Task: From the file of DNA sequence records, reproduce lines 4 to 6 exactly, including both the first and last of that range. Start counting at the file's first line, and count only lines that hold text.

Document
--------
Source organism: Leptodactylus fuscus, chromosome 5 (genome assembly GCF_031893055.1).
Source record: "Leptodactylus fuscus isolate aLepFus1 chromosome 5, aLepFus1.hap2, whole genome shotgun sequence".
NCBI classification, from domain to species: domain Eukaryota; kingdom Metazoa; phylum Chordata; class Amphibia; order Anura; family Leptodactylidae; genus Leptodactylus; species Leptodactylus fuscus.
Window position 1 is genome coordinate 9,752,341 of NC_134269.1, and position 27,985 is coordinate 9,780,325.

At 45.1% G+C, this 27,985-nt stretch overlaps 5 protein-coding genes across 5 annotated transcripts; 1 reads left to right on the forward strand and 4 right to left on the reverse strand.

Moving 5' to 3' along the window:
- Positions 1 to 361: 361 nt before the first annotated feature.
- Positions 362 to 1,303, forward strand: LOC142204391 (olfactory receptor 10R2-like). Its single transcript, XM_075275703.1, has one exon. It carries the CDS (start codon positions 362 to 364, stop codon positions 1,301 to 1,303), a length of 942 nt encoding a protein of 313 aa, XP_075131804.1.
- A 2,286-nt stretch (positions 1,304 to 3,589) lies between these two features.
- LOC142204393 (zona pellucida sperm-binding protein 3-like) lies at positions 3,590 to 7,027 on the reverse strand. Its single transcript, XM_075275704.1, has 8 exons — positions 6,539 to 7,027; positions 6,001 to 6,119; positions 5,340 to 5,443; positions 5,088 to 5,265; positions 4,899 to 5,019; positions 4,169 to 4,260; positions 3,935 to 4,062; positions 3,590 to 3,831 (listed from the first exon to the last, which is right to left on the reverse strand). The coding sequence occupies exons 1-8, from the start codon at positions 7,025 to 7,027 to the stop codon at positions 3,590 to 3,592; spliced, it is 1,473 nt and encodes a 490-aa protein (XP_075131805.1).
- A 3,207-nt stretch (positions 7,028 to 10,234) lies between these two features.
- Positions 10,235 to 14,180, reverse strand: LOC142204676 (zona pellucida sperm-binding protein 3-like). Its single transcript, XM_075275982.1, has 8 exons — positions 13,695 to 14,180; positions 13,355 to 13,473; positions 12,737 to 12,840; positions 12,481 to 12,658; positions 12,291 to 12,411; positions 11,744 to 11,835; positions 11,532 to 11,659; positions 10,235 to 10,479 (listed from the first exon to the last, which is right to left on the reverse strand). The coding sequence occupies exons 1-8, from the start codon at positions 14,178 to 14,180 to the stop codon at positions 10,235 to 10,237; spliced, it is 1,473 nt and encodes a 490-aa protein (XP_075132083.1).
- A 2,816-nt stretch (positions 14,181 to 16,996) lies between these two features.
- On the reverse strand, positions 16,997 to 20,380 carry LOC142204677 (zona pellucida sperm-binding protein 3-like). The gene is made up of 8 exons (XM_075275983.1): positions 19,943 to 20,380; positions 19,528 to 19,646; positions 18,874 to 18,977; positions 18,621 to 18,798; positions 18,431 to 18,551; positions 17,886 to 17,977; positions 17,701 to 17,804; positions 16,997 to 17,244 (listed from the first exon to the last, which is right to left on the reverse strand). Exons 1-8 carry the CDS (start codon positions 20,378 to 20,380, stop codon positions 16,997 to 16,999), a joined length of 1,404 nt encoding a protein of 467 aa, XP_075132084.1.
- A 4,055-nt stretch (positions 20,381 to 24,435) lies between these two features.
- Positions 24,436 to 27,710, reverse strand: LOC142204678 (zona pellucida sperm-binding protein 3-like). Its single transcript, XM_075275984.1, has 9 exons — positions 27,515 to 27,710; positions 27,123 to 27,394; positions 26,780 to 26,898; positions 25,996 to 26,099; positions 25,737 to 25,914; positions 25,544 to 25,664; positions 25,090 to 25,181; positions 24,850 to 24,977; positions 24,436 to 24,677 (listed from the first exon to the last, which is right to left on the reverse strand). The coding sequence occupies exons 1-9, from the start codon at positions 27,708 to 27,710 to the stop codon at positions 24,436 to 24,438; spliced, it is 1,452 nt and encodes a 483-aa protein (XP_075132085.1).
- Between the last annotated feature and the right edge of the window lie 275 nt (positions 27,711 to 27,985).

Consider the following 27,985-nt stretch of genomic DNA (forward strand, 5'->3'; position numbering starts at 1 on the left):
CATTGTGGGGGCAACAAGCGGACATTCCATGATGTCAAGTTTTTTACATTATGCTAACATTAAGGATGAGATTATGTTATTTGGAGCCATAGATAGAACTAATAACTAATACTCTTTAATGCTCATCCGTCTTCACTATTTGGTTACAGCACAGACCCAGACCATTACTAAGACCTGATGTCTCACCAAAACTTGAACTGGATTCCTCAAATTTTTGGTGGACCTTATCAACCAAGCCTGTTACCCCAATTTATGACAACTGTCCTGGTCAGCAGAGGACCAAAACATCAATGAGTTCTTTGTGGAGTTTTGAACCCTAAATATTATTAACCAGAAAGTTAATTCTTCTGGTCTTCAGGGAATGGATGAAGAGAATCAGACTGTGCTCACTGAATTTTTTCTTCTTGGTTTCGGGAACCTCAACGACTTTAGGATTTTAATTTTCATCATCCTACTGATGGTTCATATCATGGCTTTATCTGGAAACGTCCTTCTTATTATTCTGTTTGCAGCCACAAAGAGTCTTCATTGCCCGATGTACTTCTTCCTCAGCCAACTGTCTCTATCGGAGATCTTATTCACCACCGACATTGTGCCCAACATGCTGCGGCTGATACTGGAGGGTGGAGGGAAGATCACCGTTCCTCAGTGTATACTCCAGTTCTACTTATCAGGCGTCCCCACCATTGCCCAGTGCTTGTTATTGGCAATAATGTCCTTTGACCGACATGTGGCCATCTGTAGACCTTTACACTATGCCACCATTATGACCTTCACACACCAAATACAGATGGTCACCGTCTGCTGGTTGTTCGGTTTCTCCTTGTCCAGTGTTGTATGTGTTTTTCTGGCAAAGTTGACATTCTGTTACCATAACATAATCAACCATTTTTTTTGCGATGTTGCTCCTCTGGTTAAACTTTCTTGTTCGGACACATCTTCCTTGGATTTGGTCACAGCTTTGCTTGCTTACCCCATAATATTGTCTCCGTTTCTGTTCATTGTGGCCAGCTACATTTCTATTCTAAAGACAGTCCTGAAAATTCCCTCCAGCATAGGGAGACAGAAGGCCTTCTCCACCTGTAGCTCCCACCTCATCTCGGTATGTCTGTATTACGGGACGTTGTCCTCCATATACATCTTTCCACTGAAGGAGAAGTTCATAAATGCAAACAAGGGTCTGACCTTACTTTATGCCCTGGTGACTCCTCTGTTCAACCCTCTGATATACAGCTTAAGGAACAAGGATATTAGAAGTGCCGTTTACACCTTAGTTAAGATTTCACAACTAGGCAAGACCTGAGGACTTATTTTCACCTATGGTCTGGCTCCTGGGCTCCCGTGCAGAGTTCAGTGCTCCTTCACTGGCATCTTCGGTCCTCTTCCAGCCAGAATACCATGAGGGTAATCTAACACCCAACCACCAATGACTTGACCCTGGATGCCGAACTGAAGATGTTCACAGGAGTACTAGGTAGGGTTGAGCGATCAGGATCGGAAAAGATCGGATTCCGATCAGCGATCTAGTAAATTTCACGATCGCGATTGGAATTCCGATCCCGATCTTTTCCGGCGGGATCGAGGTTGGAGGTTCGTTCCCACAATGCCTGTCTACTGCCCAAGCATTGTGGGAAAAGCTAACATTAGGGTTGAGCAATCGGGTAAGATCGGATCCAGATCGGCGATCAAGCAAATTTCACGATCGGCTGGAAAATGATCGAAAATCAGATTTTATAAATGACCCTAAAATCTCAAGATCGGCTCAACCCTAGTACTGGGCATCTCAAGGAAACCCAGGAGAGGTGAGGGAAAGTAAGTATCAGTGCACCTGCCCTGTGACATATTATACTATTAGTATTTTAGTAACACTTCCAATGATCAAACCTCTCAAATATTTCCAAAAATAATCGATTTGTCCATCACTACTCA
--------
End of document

Window position 1 is genome coordinate 9,752,341 of NC_134269.1, and position 27,985 is coordinate 9,780,325.

At 45.1% G+C, this 27,985-nt stretch overlaps 5 protein-coding genes across 5 annotated transcripts; 1 reads left to right on the forward strand and 4 right to left on the reverse strand.

Moving 5' to 3' along the window: